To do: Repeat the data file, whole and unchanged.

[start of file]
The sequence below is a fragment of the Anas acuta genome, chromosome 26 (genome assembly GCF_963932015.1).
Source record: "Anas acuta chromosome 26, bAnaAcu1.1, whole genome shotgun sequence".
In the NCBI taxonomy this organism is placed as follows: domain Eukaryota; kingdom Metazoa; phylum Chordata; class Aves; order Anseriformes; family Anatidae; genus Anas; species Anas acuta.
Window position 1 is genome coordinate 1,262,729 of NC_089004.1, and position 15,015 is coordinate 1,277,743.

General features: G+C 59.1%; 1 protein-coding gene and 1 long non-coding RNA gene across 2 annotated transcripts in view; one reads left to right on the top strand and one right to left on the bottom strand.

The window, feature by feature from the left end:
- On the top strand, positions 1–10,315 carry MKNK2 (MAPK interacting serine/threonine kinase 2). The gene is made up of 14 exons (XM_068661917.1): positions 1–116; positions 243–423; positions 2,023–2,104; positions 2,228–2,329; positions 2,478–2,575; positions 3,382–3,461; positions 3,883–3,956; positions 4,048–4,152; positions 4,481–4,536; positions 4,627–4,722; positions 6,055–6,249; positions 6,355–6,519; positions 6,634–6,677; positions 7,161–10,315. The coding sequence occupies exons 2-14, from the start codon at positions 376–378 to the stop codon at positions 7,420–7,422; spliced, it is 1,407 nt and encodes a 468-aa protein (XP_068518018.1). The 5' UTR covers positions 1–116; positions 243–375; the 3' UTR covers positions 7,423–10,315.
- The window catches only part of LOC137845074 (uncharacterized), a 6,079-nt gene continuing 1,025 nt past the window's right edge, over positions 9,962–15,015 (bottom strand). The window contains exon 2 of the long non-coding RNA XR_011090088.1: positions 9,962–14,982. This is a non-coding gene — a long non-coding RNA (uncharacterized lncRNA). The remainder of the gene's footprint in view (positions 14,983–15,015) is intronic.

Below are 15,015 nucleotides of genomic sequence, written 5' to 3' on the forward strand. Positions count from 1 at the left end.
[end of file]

The sequence below is a fragment of the Anas acuta genome, chromosome 26 (genome assembly GCF_963932015.1).
Source record: "Anas acuta chromosome 26, bAnaAcu1.1, whole genome shotgun sequence".
In the NCBI taxonomy this organism is placed as follows: domain Eukaryota; kingdom Metazoa; phylum Chordata; class Aves; order Anseriformes; family Anatidae; genus Anas; species Anas acuta.
Window position 1 is genome coordinate 1,262,729 of NC_089004.1, and position 15,015 is coordinate 1,277,743.

General features: G+C 59.1%; 1 protein-coding gene and 1 long non-coding RNA gene across 2 annotated transcripts in view; one reads left to right on the top strand and one right to left on the bottom strand.

The window, feature by feature from the left end:
- On the top strand, positions 1–10,315 carry MKNK2 (MAPK interacting serine/threonine kinase 2). The gene is made up of 14 exons (XM_068661917.1): positions 1–116; positions 243–423; positions 2,023–2,104; positions 2,228–2,329; positions 2,478–2,575; positions 3,382–3,461; positions 3,883–3,956; positions 4,048–4,152; positions 4,481–4,536; positions 4,627–4,722; positions 6,055–6,249; positions 6,355–6,519; positions 6,634–6,677; positions 7,161–10,315. The coding sequence occupies exons 2-14, from the start codon at positions 376–378 to the stop codon at positions 7,420–7,422; spliced, it is 1,407 nt and encodes a 468-aa protein (XP_068518018.1). The 5' UTR covers positions 1–116; positions 243–375; the 3' UTR covers positions 7,423–10,315.
- The window catches only part of LOC137845074 (uncharacterized), a 6,079-nt gene continuing 1,025 nt past the window's right edge, over positions 9,962–15,015 (bottom strand). The window contains exon 2 of the long non-coding RNA XR_011090088.1: positions 9,962–14,982. This is a non-coding gene — a long non-coding RNA (uncharacterized lncRNA). The remainder of the gene's footprint in view (positions 14,983–15,015) is intronic.

Below are 15,015 nucleotides of genomic sequence, written 5' to 3' on the forward strand. Positions count from 1 at the left end.